Flow Analogies
In this chapter we will discuss some experimental techniques for flow simulation and visualization, including the HeleShaw flow [1], shallow water, hydraulic analogy, electric analogy and analog computers. In each case, the theory and the limitation will be studied.
13.1 HeleShaw Flows
Consider a slow motion of fluid between two parallel plates separated by a small distance 2h. If a cylindrical body of arbitrary crosssection is inserted between the two plates at right angle, from wall to wall, the streamline pattern will be the same as that of potential flow around the same shape!
The creeping flow in general is dominated by viscous effects and inertia terms can be neglected leading to the Stokes equations for incompressible flows
Vp = pV2V and V. V = 0 (13.1)
The no slip and no penetration boundary conditions on the two walls are satisfied with V = 0.
Taking the divergence of the gradient of pressure yields the Laplacian equation, namely
V. (Vp) = V2p = pV. (V2v) = pV2 (V. V) = 0 (13.2)
Hence the pressure p(x, y, z) is a potential function.
Now, taking the rotational of the equation yields
Va (Vp) = 0 = pV2 (VaV) = pV2ш (13.3)
© Springer Science+Business Media Dordrecht 2015
J. J. Chattot and M. M. Hafez, Theoretical and Applied Aerodynamics,
DOI 10.1007/9789401798259_13
Hence, the zcomponent of the rotational vector satisfies


Moreover, for two dimensional flows, a stream function exists such that u = Фу and v = – фх, which satisfies






Therefore, the governing equation for ф is
V4 ф = 0 (13.6)
the biharmonic equation.
Next, for a thin film of fluid, such that h < l, where l is a characteristic length (i. e. cylinder diameter), the above equations are further simplified, because of the strong gradient of the velocity in the normal zdirection. The governing equations become
д p д2и д p d2v д p д2 w
дх – дz2 дy ^ дz2 дz ^ дz2
and
ди дv д w дх + д y + дz 0
with the condition that
(13.9)
Since w is much smaller than the (u, v) components, дp/дz is much smaller that the other components of the pressure gradient. Hence, to a first approximation p = p(x, y). The u and v components are obtained via integration in the zdirection and applying the no slip conditions at both z = ±h gives
u = – Тдг(h2 – z2) (13.10)
2[л дх
Notice that the ratio v/u does not depend on z, i. e. the direction of the flow and the streamline patterns are independent of z. Notice also, the stress tensor
is simplified to be
Tij = – pSij (13.13)
since the pressure magnitude is p = O (pUl/h2) and the tangential stresses are of order O (pU/h). Thus, in a thin film, the normal stresses are dominant. At the cylinder surface, with this model, only the tangency (no penetration) condition is satisfied and the no slip condition is not satisfied.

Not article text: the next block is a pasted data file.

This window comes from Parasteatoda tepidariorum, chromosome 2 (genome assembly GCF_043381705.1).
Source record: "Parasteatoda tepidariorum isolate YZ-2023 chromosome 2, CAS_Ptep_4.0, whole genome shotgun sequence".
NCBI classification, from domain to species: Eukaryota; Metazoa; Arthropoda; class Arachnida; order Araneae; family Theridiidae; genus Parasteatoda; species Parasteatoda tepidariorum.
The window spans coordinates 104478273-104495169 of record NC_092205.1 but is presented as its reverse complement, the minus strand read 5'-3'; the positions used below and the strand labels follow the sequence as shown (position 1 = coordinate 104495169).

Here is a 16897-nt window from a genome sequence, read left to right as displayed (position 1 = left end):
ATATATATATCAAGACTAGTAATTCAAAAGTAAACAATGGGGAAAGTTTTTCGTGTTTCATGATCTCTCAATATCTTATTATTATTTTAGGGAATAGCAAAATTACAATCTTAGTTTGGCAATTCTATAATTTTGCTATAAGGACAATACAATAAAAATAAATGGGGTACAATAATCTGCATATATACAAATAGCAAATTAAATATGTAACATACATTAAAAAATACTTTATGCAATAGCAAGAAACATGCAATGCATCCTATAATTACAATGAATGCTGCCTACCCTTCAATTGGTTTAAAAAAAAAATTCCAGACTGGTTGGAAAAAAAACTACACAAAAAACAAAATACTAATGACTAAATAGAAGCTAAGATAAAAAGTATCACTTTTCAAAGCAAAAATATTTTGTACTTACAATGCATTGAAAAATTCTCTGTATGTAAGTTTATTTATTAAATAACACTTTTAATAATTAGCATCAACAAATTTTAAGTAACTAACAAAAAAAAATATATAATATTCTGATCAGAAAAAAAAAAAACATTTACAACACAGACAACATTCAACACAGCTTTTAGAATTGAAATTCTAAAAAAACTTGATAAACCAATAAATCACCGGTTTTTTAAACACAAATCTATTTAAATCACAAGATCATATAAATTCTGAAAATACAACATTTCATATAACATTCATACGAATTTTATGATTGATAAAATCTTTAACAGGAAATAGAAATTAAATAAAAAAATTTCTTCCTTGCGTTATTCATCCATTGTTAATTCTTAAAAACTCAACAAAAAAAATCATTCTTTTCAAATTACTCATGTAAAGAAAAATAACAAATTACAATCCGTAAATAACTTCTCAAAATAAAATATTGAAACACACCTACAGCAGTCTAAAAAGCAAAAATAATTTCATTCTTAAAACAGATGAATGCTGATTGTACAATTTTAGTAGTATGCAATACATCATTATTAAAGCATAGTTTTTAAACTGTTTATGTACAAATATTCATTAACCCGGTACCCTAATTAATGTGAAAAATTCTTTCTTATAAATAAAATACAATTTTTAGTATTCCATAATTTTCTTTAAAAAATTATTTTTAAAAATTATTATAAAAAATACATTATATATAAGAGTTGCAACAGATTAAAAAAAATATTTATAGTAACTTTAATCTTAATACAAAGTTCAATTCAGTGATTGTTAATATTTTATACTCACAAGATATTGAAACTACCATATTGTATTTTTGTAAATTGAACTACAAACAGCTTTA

From the above results for u and v, upon elimination of the pressure, one obtains
Thus, the flow past a cylinder, at any given z, correspond to a 2D irrotational flow past that cylinder.
Notice the average velocity components are
where V and p depend only on x and y.
Therefore, a twodimensional potential flow exists for which the potential function is proportional to the pressure. The above relation is of the same form as Darcy’s law for flows in porous media.
Applications in different fields can be found in a recent book by Gustafsson and Vasilev [2] on “Conformal and Potential Analysis in HeleShaw Cells.”
HeleShaw in 1898 used this analogy to obtain experimental patterns of streamlines in potential flow about arbitrary 2D bodies, by introducing coloring matter at a few points at the inlet section, for visual demonstration.
There are, however, some limitations. The circulation Г around any closed curve C lying in a (x, y)plane, whether enclosing the cylinder or not, must be zero. This is clear from the definition
1 2 2 d p d p 1 2 2 d p
Г = udx + v dy = — (h2 — z2) dx + dy = — (h2 — z2) ds = 0
2^ dx dy 2p ds
(13.18)
since p is a single valued function of x and y.
Visualizations of potential flows in simply connected domains, for example, flow in a diffuser, are possible.
Ironically, potential streamlines are visualized using viscous dominated flows. beautiful pictures of HeleShaw flows past a circle, and inclined plate, a Rankine halfbody, inclined airfoil, a rectangular block on a plate, uniform flow normal to a plate, can be found in Van Dyke’s Album of Fluid Motion [3]. Other pictures for flow past an ellipse and past symmetrical Joukowski airfoil at zero angle of attack can be found in Visualized Flow, compiled by the Japan Society of Mechanical Engineers. For more details of the theory, see Schlichting [4], Batchelor [5] and Acheson [6]. Two examples of HeleShaw flows are presented, the flow past a flat plate at high incidence and the flow past a rectangular block. In Fig. 13.1, the flat plate produces a flow that is antisymmetrical with respect to the plate center. Hence, the Kutta – Joukowski condition at the trailing edge is not satisfied and there is no circulation.
Fig. 13.1 NASA/Ames reeves electronic analog computer (1949) (from http://www. nasa. gov/ centers/ames/multimedia/images/2010/iotw/reeves. html) 
The flow past a rectangular block is shown in Fig. 13.2. No visible separation occurs with the creeping flow regime.
HeleShaw flow and pattern formation in a timedependent gap is studied in Ref. [3].
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